Trees dying in the heat, new species moving in ...adapting


Have our governing classes conceded that they lack political skill or even the capacity for leadership when it comes to mitigation? Some pretend that climate change isn’t real in a vane attempt to salve their bruised ego; to avoid acknowledging they are weak and unable to lead. “Look at me” they cry, “we are adapting - here is $100 off your electricity bill” which, if you had air conditioning installed in your house, would allow you an extra month of cooling over the longer, hotter summer. Our governing classes all have air conditions are are no doubt confident that can ride out the heat in their cooled homes and offices, but they don’t acknowledge that they are simply moving the heat from inside their houses to the outside, adding to that heat load of those who cannot afford air conditioning. “Look at me, I can offer a loan to buy hay which you can pay back once the climate fixes itself up”. They don’t say where they’ll get the hay for next year’s starving cattle. They don’t want you to look to them about helping the climate fix itself back up, or about your increasing insurance premiums, or even about staying cool when you can’t afford to buy that air conditioner.   Instead they say, just concentrate on today’s adaptation or the limited range of ways of adapting to the most current crises caused by climate change – electricity and hay!

Sometimes though it is possible to both mitigate and adapt, but it needs leaders who can think beyond the election cycle, or at least beyond the news cycle. Maybe we need the return of career Diplomats who see much further than the next vote. Or maybe business leaders who plan for their businesses to be still viable and profitable long after our powerless politicians have tried to distract us with a few coins of electricity and hay.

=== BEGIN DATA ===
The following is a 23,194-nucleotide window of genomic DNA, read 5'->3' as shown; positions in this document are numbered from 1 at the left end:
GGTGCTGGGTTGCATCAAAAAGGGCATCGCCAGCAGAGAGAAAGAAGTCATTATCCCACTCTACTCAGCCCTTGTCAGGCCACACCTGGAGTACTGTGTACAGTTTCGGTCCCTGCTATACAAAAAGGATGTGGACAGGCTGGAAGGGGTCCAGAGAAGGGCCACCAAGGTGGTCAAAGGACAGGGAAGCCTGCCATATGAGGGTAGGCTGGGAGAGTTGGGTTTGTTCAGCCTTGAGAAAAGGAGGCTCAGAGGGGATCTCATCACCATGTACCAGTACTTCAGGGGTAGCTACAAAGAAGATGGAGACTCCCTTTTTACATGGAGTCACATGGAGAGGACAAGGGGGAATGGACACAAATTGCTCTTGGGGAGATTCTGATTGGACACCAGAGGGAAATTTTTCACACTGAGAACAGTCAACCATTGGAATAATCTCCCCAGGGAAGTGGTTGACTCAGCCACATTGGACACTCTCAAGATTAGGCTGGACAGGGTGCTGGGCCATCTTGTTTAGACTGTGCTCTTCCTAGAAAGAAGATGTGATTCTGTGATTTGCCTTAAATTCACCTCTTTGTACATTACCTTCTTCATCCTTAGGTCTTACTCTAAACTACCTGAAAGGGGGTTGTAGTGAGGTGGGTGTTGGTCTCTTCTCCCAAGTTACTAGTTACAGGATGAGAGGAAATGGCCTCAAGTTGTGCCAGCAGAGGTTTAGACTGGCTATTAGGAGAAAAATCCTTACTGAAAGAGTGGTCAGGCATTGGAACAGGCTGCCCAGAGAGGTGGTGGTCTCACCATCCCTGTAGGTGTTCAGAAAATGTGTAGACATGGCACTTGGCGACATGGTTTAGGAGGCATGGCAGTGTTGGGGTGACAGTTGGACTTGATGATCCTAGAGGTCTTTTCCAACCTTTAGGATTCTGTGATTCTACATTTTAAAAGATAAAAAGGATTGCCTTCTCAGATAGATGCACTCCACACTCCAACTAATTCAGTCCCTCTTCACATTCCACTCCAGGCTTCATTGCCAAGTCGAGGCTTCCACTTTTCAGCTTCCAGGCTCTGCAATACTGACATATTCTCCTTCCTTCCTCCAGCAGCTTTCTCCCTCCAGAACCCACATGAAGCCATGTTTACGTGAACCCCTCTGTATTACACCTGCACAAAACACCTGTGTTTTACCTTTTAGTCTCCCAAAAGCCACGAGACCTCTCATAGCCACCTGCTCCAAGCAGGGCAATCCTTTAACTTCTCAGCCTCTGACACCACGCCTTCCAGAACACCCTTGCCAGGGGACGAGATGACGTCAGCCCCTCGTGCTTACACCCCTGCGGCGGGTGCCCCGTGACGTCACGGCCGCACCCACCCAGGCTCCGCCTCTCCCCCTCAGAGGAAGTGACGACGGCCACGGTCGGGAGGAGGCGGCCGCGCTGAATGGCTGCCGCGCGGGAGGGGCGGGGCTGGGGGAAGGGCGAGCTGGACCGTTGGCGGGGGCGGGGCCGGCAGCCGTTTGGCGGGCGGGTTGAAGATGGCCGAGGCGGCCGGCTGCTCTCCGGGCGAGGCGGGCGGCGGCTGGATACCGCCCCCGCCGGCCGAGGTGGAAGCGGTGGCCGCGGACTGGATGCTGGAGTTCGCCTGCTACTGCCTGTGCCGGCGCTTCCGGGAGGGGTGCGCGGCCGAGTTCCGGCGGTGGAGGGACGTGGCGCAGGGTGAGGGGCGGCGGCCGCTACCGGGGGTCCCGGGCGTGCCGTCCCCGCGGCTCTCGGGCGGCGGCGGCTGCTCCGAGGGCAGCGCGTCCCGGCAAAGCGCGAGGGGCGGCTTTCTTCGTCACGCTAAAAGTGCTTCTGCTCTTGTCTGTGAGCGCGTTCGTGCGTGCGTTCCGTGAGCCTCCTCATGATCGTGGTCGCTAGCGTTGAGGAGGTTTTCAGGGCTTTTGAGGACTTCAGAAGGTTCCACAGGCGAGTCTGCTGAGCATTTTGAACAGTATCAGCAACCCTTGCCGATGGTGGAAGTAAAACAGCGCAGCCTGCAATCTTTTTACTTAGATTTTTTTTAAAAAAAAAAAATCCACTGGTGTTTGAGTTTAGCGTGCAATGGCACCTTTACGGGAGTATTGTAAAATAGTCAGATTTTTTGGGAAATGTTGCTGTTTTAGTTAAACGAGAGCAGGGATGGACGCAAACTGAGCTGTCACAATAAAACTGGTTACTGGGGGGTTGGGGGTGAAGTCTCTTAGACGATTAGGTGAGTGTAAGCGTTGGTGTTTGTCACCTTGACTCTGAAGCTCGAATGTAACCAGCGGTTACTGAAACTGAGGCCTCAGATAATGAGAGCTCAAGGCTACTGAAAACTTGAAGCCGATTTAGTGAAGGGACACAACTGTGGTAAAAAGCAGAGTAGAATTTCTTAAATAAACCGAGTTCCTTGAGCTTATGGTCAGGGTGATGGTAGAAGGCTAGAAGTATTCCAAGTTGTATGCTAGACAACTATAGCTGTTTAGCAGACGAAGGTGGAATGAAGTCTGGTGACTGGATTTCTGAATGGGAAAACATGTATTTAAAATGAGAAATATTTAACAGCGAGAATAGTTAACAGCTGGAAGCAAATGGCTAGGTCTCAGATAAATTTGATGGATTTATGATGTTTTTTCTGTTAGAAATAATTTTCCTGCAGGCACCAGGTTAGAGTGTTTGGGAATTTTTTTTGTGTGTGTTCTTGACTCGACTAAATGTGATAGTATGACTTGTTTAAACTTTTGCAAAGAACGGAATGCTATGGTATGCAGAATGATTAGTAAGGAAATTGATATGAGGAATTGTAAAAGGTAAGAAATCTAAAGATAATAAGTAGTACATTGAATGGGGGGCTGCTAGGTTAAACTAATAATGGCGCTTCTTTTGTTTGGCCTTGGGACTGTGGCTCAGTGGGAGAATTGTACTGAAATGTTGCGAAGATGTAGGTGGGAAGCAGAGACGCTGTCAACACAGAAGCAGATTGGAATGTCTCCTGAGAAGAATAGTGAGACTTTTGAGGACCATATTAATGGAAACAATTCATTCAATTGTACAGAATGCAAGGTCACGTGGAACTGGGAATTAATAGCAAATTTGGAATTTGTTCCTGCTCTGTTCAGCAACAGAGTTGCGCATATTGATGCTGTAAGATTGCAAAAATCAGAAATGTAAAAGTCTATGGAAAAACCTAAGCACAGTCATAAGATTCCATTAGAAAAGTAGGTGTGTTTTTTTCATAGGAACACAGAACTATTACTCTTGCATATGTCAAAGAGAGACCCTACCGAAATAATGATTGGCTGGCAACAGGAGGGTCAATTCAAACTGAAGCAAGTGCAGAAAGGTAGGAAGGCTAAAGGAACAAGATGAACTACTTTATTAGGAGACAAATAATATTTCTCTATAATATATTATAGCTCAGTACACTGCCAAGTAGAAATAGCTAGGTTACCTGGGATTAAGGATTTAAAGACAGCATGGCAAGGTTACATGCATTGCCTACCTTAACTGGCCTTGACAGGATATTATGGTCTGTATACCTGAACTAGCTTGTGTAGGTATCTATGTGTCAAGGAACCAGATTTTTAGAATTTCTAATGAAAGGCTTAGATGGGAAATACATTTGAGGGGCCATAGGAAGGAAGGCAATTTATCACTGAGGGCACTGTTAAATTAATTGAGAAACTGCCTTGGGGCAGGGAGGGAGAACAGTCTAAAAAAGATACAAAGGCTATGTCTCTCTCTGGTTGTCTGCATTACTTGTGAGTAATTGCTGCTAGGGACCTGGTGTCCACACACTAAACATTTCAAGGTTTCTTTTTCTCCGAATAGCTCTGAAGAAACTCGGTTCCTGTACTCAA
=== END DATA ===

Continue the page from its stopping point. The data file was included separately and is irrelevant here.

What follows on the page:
City authorities often have longer vision and set in place policies and actions which bare fruits well into the future. Local governments are stepping out - ignoring the larger state and federal governments who have rejected their original role for large scale, nation building and strategic planning. City authorities are not wasting efforts on getting a slight reduction in electricity to benefit the well off in the midst of hotter, drier, harsher cities.  City authorities are planting trees - appropriate trees that will shade and cool everybody - rich and poor - even if not before the next election.  Trees are also known to reduce human stress, which might be very important when dealing with people who are worried about the lack of leadership. Simultaneously, these trees capture carbon from the atmosphere and can therefore directly help mitigate climate change. But trees are long lived, and any tree planted today may expected to be living in a city both hotter and drier in 50 years time. Those who support the planting of trees are looking beyond the immediate, they are leaders who are advancing both mitigation and adaptation for the good of all.